I wanted to be able to precisely control the neck tension in my tight-necked 30-06, so some sort of neck sizing die seemed to be in order.
I've never had good luck with Lee products (other than their ladle-pour pot) but had heard good things about Lee collet dies.
I had been warned to grease the collet, so I did. Nonetheless,the die simply would not work as it came from the factory. It took a hammer to budge the collet inside the die, and no matter how hard I sized the cases, the neck ID never changed (0.308" - 0.310" on fired cases with turned necks).
After pounding the collet out of the die with a punch and hammer, I found that the inside of the die had been machined with a chainsaw. Or so it appeared. It was terribly rough.
So I honed the bore of the die. I didn't try to get a perfect finish, just knocked down the worst of the chainsaw marks until it was possible to move the collet around inside the die with firm thumb pressure.
I also polished the mating surfaces of the collet assembly.
However, it still would not size my turned necks -- the necks were still coming out with 0.308" - 0.310" ID.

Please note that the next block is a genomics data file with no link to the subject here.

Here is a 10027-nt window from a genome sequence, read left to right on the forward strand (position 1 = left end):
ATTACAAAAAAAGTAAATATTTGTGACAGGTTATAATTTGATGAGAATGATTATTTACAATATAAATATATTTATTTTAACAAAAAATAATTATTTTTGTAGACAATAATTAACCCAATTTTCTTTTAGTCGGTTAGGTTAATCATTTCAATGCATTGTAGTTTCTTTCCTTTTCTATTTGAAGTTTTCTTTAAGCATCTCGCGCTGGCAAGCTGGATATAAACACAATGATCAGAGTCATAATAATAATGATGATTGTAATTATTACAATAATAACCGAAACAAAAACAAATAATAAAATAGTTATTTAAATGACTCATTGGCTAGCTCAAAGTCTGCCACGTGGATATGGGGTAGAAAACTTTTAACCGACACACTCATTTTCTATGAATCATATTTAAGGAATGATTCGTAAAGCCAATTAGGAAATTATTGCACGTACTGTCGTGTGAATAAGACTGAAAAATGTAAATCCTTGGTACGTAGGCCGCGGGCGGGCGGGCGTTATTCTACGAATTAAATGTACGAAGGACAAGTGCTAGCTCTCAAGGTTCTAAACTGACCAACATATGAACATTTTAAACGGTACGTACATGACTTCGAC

Maybe the 0.305" mandrel is too big, when springback is factored in?
So then I tried sizing an un-turned neck. When sized as deeply as possible, it came out 0.307" -- and I had to really lean on the reloading press to even get that much sizing.
Then I tried sizing my turned necks without the mandrel. It worked! By carefully adjusting the sizing depth, I was able to sneak up on 0.305" - 0.306" ID.
So I guess the collet die will do what I need it to do, though I'm less than thrilled with Lee's quality. Lee has a lot of good ideas that they proceed to ruin with cost cutting measures.
I may replace the lame o-ring die nut with a "real" lock nut since die adjustment is critical when sizing without the mandrel, and it would be nice to have repeatable die settings. Alternatively, I could machine a smaller diameter mandrel, but since sizing without the mandrel works OK, what would be the point ?